In addition to the overwhelming public disapproval of the Trump administration’s “zero tolerance” policy that led to families being separated at the border, Tipton’s district has been impacted by the Trump administration’s crackdown with documented shortages of both agricultural and seasonal resort labor. The state’s extremely low unemployment rate combined with visa programs for the needed labor that haven’t grown in decades is demonstrably holding back the economy in Tipton’s district.

And that’s before we even talk about Pueblo. In short there’s real danger for Tipton here, and he appears to already be well behind the curve in addressing the biggest headline in the national news today.

This isn’t a good year to be complacent.

What Would Jesus Do? Jeff Hunt Has No Idea

UPDATE: A statement from faith leaders of the Colorado Governor’s Clergy Council slams the use of Christian liturgy to justify family separations:

Also Thursday, the Colorado Governor’s Clergy Council—comprised of 25 religious leaders in the state—issued a statement calling for further action from Congress to address the separation issue and for other state faith leaders to join them.

“From all different faiths, we can agree that the policy and practice of separating children from their parents is wrong and destructive on a number of levels. To use sacred texts to justify it is even worse,” the council said in a statement. “We encourage faith leaders to speak openly and honestly about these issues in their services over the coming weeks. We hope the faithful will look for opportunities to add their voices to this conversation and reach out to those who respect us in Congress. Our hope and prayer is that our Federal Government will act quickly and decisively to ensure that the most vulnerable are cared for and protected.”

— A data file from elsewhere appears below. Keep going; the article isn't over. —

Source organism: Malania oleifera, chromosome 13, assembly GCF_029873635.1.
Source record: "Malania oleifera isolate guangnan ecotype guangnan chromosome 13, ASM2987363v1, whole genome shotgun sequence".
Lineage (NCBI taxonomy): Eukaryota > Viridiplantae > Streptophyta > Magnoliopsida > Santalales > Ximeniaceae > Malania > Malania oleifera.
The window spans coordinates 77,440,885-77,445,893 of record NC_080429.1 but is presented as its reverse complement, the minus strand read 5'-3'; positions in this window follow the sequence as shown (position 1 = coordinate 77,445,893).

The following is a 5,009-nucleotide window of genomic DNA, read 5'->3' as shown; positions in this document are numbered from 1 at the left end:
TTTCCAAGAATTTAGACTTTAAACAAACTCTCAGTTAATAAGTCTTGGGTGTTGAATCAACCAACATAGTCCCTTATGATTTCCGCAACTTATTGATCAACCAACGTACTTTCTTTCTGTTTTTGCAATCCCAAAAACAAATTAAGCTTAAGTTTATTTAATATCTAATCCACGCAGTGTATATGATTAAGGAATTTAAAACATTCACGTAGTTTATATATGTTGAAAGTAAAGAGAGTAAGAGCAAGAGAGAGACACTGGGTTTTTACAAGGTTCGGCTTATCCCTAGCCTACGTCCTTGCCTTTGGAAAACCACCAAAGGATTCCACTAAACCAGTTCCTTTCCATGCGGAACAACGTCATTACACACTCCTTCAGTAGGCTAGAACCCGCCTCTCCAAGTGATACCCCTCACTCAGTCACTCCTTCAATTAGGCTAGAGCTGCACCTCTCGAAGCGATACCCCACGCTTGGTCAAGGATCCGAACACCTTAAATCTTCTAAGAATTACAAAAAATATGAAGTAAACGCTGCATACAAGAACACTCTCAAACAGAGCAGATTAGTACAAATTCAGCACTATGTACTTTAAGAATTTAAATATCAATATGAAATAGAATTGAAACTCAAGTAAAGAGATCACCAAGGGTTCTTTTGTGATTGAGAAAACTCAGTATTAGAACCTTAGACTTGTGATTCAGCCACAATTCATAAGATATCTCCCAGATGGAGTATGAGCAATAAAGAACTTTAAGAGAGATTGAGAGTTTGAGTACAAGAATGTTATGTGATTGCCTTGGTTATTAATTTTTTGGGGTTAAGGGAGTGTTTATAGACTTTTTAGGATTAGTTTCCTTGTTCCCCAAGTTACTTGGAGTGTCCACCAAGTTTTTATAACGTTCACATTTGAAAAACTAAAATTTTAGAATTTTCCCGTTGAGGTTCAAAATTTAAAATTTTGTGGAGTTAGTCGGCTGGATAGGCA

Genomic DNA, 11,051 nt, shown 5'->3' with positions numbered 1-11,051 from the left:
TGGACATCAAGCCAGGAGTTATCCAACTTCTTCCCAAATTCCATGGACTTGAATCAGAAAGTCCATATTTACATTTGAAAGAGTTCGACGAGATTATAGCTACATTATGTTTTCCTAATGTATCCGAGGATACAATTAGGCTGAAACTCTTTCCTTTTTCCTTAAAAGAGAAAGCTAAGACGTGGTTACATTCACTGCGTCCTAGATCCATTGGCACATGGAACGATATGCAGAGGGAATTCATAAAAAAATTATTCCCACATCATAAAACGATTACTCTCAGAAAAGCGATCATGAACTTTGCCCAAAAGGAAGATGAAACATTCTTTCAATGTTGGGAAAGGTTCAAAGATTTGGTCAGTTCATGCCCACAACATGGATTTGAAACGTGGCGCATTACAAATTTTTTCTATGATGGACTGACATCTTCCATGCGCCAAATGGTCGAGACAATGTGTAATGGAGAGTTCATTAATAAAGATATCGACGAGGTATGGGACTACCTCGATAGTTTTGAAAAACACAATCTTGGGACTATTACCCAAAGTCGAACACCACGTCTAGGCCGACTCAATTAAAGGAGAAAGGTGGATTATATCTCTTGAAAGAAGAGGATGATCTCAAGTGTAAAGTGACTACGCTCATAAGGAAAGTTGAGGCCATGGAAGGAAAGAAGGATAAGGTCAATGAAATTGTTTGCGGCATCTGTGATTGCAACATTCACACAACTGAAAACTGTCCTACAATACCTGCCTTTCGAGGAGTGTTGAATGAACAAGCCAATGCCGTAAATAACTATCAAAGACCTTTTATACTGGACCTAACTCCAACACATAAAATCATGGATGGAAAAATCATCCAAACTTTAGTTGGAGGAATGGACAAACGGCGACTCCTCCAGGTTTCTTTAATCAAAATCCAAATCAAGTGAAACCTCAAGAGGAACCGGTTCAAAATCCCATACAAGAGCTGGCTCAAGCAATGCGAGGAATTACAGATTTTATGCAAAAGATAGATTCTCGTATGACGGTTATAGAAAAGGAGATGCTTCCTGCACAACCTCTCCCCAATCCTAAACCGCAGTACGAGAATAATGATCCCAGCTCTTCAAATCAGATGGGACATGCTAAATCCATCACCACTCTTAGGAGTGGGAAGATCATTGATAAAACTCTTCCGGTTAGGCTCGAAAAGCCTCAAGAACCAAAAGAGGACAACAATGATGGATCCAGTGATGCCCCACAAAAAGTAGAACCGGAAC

—–

As the Atlantic’s Emma Green reports, some of the strongest criticism of President Donald Trump’s now-rescinded policy of separating undocumented families at the border–though not perhaps Trump personally–has come from his nominal allies on the religious right:

Over the past three weeks, conservative religious leaders have been steadily intensifying their condemnation of President Donald Trump’s “zero-tolerance” policy on the U.S.-Mexico border, including the forced separation of children and parents who illegally migrated to the United States. Groups including the Southern Baptist Convention and the United States Conference of Catholic Bishops released anxious statements about immigration last week. Typically outspoken Trump supporters like Franklin Graham, the son of the famous evangelist Billy Graham and head of the charity Samaritan’s Purse, condemned the separations: During an interview with the Christian Broadcasting Network, Graham said it is “disgraceful—it is terrible to see families ripped apart. And I don’t support that one bit.”